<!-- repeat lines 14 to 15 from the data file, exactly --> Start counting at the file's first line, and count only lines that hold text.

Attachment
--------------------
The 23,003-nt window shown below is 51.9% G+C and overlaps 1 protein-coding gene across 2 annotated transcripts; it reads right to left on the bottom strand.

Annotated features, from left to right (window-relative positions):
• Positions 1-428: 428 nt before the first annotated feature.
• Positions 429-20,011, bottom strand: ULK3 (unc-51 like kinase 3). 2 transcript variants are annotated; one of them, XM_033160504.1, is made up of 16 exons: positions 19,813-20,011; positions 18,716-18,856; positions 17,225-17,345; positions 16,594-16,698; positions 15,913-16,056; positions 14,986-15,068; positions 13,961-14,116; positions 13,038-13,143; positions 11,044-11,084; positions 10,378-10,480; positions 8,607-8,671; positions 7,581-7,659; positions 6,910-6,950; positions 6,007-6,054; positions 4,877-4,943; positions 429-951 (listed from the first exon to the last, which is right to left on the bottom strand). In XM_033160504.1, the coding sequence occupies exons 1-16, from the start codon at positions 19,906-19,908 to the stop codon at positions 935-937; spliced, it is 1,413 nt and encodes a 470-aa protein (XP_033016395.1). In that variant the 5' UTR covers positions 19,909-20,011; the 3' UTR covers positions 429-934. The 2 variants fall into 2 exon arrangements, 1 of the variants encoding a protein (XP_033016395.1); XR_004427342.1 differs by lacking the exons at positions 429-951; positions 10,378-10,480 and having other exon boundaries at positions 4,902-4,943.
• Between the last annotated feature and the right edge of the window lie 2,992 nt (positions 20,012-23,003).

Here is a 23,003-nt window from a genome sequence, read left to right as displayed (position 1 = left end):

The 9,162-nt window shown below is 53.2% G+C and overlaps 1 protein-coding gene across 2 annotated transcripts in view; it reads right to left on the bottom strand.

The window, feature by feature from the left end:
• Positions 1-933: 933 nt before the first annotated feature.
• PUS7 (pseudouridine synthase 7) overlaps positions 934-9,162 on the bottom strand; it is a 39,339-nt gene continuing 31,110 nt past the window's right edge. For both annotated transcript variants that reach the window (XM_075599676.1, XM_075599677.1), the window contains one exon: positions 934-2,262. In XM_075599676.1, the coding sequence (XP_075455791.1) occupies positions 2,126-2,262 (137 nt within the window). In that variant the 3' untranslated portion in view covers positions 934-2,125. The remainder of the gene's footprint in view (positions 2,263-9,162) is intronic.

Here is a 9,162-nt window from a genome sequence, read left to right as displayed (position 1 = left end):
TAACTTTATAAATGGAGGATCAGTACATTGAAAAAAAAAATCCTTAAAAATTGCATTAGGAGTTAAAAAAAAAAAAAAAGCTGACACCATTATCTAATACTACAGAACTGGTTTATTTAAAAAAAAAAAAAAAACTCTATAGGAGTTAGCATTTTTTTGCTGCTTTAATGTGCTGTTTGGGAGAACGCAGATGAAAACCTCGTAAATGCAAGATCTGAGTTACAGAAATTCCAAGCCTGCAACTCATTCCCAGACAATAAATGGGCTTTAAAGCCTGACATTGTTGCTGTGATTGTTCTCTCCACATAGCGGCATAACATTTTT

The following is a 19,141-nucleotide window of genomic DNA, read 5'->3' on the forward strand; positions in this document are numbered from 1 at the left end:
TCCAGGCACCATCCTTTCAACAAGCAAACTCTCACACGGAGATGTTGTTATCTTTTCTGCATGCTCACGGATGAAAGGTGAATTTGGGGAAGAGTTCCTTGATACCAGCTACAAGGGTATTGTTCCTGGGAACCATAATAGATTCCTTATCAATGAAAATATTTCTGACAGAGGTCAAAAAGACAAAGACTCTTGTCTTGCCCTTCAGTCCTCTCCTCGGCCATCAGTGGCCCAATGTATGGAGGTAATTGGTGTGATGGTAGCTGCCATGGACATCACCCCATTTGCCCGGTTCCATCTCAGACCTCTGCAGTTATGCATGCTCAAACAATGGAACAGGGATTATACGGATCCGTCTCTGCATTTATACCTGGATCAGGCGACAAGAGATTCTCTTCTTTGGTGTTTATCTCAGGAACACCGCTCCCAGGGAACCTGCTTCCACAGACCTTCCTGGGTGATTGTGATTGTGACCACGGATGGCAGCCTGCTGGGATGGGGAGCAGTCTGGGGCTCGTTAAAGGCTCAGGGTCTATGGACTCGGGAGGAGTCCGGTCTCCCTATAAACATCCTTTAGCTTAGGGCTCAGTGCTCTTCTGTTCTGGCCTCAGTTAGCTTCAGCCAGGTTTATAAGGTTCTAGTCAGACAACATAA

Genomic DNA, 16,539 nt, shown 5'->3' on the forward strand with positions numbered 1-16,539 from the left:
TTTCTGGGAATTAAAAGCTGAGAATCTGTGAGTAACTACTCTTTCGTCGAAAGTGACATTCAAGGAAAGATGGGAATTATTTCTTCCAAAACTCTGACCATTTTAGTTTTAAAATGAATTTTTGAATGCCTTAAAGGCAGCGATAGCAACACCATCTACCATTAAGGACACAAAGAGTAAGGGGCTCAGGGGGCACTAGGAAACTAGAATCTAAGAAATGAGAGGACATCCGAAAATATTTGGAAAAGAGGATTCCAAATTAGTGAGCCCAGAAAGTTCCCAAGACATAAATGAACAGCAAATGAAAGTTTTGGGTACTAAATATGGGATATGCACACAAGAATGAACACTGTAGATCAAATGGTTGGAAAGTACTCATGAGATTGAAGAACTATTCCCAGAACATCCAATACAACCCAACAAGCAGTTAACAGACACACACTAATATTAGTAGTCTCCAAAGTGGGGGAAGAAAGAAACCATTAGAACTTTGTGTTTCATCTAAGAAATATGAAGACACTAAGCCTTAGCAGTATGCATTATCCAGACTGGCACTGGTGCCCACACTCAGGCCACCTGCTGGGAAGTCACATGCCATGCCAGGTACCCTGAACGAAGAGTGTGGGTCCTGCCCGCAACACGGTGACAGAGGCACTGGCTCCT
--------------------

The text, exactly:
TCCAGGCACCATCCTTTCAACAAGCAAACTCTCACACGGAGATGTTGTTATCTTTTCTGCATGCTCACGGATGAAAGGTGAATTTGGGGAAGAGTTCCTTGATACCAGCTACAAGGGTATTGTTCCTGGGAACCATAATAGATTCCTTATCAATGAAAATATTTCTGACAGAGGTCAAAAAGACAAAGACTCTTGTCTTGCCCTTCAGTCCTCTCCTCGGCCATCAGTGGCCCAATGTATGGAGGTAATTGGTGTGATGGTAGCTGCCATGGACATCACCCCATTTGCCCGGTTCCATCTCAGACCTCTGCAGTTATGCATGCTCAAACAATGGAACAGGGATTATACGGATCCGTCTCTGCATTTATACCTGGATCAGGCGACAAGAGATTCTCTTCTTTGGTGTTTATCTCAGGAACACCGCTCCCAGGGAACCTGCTTCCACAGACCTTCCTGGGTGATTGTGATTGTGACCACGGATGGCAGCCTGCTGGGATGGGGAGCAGTCTGGGGCTCGTTAAAGGCTCAGGGTCTATGGACTCGGGAGGAGTCCGGTCTCCCTATAAACATCCTTTAGCTTAGGGCTCAGTGCTCTTCTGTTCTGGCCTCAGTTAGCTTCAGCCAGGTTTATAAGGTTCTAGTCAGACAACATAA

Genomic DNA, 16,539 nt, shown 5'->3' on the forward strand with positions numbered 1-16,539 from the left: